Open Bible on a rock; water with the reflection of the sun in the background
Boy praying in rice fields of Thailand

Strengthened Through the Prayers of the Saints

"But you, dear friends, by building yourselves up in your most holy faith and praying in the Holy Spirit, keep yourselves in God’s love as you wait for the mercy of our Lord Jesus Christ to bring you to eternal life. Be merciful to those who doubt; save others by snatching them from the fire; to others show mercy, mixed with fear – hating even the clothing stained by corrupted flesh. To Him who is able to keep you from stumbling and to present you before His glorious presence without fault and with great joy – to the only God our Saviour be glory, majesty, power and authority, through Jesus Christ our Lord, before all ages, now and forevermore! Amen."
Jude 20-25 ESV

Regular persistent prayer is essential whenever engaging in spiritual warfare. Christians dare not fight the forces of evil in their own strength, but rather should depend upon the Holy Spirit’s empowerment and leading in the activity of effective prayer. On behalf of the saints, the Spirit enhances these prayers to the Father in a language far beyond the expression of human words. Intercession on behalf of persecuted Christians ascends to God’s throne of grace, carried by the Holy Spirit, for the strengthening of all who suffer for righteousness.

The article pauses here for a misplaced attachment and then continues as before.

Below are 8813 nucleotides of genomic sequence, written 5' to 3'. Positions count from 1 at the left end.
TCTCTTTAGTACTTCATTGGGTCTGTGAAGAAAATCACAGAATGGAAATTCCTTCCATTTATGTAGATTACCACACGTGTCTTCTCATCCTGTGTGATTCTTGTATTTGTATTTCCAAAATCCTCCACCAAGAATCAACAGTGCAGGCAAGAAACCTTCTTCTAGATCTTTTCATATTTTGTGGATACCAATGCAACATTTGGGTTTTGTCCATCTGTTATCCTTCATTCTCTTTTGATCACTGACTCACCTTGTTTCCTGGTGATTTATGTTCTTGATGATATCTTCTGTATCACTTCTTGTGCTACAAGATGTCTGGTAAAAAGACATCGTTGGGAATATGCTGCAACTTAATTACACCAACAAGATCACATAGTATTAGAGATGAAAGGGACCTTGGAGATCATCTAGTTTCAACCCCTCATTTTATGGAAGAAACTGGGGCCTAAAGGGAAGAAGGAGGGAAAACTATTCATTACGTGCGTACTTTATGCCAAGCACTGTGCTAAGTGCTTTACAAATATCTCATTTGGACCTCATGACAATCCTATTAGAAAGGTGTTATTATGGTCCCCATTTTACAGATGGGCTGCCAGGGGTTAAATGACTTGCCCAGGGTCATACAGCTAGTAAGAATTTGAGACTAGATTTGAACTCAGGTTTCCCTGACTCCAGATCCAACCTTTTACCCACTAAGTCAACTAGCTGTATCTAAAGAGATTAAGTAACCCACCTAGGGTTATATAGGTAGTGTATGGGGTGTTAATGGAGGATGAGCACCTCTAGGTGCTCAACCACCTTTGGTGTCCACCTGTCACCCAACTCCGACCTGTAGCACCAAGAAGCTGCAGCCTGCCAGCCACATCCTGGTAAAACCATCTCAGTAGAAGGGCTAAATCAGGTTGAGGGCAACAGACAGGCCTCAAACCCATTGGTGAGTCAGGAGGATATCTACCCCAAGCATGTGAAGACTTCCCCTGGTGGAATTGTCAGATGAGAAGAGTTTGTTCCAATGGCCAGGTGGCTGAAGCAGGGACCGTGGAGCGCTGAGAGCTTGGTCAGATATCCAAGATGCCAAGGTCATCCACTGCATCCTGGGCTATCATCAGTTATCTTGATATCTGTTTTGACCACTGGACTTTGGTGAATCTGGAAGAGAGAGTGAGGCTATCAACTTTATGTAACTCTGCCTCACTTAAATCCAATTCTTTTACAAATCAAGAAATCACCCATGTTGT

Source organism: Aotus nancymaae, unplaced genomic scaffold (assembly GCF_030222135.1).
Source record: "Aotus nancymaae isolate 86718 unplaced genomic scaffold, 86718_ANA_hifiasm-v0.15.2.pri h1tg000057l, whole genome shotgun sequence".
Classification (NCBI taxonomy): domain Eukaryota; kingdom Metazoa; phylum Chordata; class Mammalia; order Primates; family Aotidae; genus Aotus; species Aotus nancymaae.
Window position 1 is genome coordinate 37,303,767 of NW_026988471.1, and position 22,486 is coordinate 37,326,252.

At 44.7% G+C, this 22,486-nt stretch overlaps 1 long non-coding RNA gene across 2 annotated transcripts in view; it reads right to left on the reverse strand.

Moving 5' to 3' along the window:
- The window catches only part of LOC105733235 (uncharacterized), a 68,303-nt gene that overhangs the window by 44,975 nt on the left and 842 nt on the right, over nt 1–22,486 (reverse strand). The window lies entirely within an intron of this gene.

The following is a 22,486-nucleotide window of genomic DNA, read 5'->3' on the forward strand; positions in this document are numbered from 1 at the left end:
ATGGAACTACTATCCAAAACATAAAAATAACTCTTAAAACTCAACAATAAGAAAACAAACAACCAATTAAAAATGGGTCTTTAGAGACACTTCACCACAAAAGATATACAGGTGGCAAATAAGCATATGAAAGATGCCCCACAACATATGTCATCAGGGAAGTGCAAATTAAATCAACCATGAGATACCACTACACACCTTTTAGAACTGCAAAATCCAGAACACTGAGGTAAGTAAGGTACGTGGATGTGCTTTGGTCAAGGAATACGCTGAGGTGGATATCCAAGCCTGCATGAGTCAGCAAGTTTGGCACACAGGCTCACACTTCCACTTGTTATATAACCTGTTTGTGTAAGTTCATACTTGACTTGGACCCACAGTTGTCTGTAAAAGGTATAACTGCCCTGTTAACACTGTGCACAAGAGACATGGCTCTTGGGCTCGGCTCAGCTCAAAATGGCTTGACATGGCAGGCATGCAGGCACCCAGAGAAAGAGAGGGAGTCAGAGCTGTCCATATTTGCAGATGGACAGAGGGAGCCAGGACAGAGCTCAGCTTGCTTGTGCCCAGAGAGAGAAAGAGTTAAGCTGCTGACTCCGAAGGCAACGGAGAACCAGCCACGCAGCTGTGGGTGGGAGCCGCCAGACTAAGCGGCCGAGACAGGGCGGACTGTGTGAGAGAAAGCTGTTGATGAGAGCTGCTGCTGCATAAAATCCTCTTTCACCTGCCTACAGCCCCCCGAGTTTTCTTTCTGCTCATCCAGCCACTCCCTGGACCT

The body of Christ strengthens when believers gather in His presence to worship Him as the ‘Lord of Life’ and build themselves up in the faith – not merely through individual efforts but collectively in communion with fellow believers. Such growth not only occurs in the local church but also in the larger context of membership within the universal church. Vitality, purpose and hope are experienced through the mutual support of brothers and sisters in Christ and the comfort that His abiding presence brings in life’s day-to-day joys and struggles.

Pastor Haik
Pastor Haik
Photo: Hovsepian Ministries

Gilbert Hovsepian experienced such prayer firsthand. His father, Haik, was a pastor in Iran who chose to advocate for a friend sentenced to death because of his conversion to Christianity. Pastor Haik’s efforts gained worldwide attention and became successful when his friend, Mehdi Dibaj, was miraculously set free. The world celebrated, but Pastor Haik was abducted, tortured and killed three days after his friend's release. Gilbert, Haik’s second son, was left without a father, and his family had to deal with the trauma of Pastor Haik’s martyrdom.1

The story of Pastor Haik’s death made global headlines, and Christian organizations mobilized to comfort and support the grieving family. God, in His mercy, faithfully provided for the surviving Hovsepians. Encouraged by the support of Christians worldwide, they eventually left Iran and moved to the United States. It was there they followed in their father’s footsteps to establish a ministry dedicated to empowering and equipping the underground church in Iran, which was comprised of new converts to the faith. In addition, Gilbert launched a music ministry that enabled him to travel globally and share the stories of Christians suffering in Iran.

On one trip, he randomly crossed paths with a woman from the Netherlands. They had never met before, but the lady stopped, looked at Gilbert and asked, "Are you Gilbert Hovsepian?" Taken aback, he replied that he was Gilbert, the son of martyred Pastor Haik. She went on to say: "It was at my church that we heard about your father's death. The speaker that Sunday handed out photographs of your family as a reminder to pray for you. I received your photograph, which I put on my refrigerator, and I have prayed for you every day."